Da mange byggematerialer er importeret fra EU, kan told eller kvoter medføre højere kostpriser og mangel på materialer efter Brexit.
- A difficult year ahead
- Insolvencies are expected to increase further
- Tighter access to bank finance
In 2018, construction demand in the UK remained stable, although signs of a slowdown became visible in the second half of the year. There is a shortage of housing in the UK and demand is outweighing supply. Therefore, activity in the residential construction subsector should remain reasonably buoyant in the short- to medium-term.
The commercial construction sector performed rather well in 2018, but businesses are increasingly impacted by (Brexit-related) reluctance of clients to place orders for new projects.
In the public construction segment there are some major projects underway. However, these projects are not without their problems due to delays in delivery and severe pressure on costs.
While the construction material subsector is supported by the buoyant housebuilding segment the short-term outlook is volatile, as Brexit has caused a considerable amount of uncertainty.
2019 is expected to be a rather difficult year for construction, due to the lingering uncertainty over Brexit and the impact it could have on output, investment and the current shortage of skilled workers. The ongoing repercussions of the Carillion failure in early 2018 (the largest corporate insolvency ever in the sector) on businesses is still high, with investors and financiers becoming particularly careful.
Legacy contracts have been a serious issue for the construction industry over the past 4-5 years, as many businesses pursued an aggressive accounting strategy by sealing risky contracts, which proved unprofitable. However, it seems that apart from some issues regarding Energy from Waste contracts, legacy issues will be less of a problem in 2019.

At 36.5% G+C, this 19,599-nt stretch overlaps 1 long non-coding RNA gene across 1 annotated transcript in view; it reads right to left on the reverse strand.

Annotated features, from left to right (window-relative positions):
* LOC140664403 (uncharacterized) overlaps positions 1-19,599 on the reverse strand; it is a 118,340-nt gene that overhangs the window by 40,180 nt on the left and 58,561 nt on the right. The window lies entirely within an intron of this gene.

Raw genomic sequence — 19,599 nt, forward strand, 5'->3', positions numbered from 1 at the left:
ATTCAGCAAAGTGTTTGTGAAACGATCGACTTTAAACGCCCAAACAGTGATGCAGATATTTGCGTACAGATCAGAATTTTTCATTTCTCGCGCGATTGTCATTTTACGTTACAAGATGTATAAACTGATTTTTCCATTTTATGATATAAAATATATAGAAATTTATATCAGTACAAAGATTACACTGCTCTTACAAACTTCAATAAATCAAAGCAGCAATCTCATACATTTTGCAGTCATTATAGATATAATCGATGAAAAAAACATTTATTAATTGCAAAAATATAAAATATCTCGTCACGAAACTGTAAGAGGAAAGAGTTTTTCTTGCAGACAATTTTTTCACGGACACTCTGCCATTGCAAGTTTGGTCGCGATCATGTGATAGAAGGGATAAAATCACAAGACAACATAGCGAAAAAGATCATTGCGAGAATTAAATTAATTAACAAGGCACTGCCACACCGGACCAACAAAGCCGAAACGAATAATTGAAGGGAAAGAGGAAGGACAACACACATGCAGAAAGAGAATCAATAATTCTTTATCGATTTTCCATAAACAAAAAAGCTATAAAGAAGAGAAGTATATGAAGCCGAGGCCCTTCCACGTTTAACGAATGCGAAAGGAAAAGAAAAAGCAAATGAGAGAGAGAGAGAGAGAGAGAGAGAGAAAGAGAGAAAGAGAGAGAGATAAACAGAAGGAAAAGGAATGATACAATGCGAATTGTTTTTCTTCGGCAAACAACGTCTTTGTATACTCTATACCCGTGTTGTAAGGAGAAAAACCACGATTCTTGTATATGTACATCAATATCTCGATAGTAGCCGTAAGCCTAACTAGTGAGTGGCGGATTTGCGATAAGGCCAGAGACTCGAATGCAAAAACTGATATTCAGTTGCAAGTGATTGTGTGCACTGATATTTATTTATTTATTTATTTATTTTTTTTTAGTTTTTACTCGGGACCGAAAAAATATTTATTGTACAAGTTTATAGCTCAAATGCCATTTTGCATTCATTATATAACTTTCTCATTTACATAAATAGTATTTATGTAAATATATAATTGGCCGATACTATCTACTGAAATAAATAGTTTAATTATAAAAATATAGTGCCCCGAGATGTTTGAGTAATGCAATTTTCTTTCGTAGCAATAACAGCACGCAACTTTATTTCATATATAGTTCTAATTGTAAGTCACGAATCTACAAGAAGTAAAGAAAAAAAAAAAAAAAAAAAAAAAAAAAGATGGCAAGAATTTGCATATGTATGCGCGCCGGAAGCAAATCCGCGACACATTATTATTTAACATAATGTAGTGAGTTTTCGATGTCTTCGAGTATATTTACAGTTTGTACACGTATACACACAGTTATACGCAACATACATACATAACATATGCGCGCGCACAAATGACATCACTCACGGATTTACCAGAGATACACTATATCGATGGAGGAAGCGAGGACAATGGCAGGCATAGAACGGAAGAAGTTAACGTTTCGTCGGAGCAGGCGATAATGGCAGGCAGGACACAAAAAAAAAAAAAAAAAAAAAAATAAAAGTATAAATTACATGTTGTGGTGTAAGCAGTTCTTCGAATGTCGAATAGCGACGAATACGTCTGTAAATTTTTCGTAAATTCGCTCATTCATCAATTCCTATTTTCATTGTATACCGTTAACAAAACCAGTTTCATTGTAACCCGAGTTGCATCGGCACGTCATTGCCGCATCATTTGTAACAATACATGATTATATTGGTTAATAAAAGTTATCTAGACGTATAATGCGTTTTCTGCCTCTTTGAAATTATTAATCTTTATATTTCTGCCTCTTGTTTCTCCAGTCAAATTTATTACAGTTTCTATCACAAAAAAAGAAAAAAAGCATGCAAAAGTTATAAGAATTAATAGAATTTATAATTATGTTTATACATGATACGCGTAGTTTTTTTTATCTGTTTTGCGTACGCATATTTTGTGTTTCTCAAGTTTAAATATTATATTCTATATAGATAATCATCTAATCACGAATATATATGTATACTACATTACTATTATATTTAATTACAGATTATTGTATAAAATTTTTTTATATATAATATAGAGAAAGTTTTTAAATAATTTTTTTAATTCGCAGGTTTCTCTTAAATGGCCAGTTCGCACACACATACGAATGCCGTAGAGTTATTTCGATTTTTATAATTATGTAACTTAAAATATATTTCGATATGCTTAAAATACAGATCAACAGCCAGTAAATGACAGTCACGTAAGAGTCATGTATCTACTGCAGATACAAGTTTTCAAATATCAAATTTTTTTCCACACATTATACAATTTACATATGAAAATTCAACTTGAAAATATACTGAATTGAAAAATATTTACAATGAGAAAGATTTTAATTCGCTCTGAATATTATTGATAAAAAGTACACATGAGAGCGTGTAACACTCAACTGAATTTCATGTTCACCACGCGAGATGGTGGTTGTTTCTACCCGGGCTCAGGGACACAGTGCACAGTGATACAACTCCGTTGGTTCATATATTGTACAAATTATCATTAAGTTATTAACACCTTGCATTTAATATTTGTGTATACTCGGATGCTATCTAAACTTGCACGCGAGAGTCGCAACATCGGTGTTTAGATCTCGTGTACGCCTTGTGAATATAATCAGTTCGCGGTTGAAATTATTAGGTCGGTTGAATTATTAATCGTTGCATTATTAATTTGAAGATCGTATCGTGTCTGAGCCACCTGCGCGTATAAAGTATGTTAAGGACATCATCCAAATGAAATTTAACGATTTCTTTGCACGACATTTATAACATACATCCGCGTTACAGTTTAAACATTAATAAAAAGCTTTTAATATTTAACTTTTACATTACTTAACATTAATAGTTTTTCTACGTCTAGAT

Access to bank finance is difficult, as there are growing signs that financial institutions want to reduce their exposure to construction and related sectors, which could affect the confidence of other credit providers. All this could adversely impact the liquidity of construction businesses in the medium-term and have an impact on access to uncommitted facilities.
Average payment in the British construction industry is 75 to 90 days, and the level of protracted payments and payment delays remains high. After increasing in 2018, the level of non-payment notifications is expected to increase further in H1 of 2019.
Construction insolvencies were on a high level between January and September 2018, increasing by more than 16% year-on-year in Q3 2018 alone. The insolvency outlook for 2019 is negative, with further increases expected due to the increased economic uncertainty, persistent late payments, lack of supplier support, contract overruns, escalating costs and retention payment issues. The knock-on effect of the Carillion liquidation will continue to impact suppliers and subcontractors (according to unconfirmed reports, retention payments outstanding from Carillion could amount up to GBP 1 billion).
If the coming months fail to provide more clarity about the conditions under which the UK will leave the EU, the commercial and infrastructure segments in particular could suffer from lower investments. So far, there has been more evidence of project delays as opposed to cancellations, as investors wait to see the Brexit outcome.
As more than 60% of building materials are imported from the EU, any increase in tariffs or limits on quantities imported after leaving the EU could lead to higher costs for British construction businesses and a shortage of building materials. Once the UK leaves the Single Market it is likely that the current issue of skill shortage will worsen, especially if there are no follow-up agreements with the EU on the free movement of people. This could result in even higher pressure on wages, causing construction firms to face considerably higher project costs.
Currently the UK construction sector still benefits from having access to the European Investment Bank (EIB) and the European Investment Fund (EIF), which have invested EUR 7.8 billion in major infrastructure projects in the UK and provided loans worth more than EUR 500 million to smaller British construction businesses. A loss of that financial support could significantly impact the ability of businesses to deliver big infrastructure projects, such as High Speed 2, and reduce development opportunities for start-ups.
We continue to underwrite cautiously, with risks considered on a case-by-case basis. Even more than in the past the requirement for up to date regular financial information supported by visits, meetings and conference calls is essential to be able to provide the most informed underwriting decision we can. The lessons learned in the past twelve months is that the speed at which companies fail appears to have increased, as stakeholders sometimes take drastic steps to safeguard their position.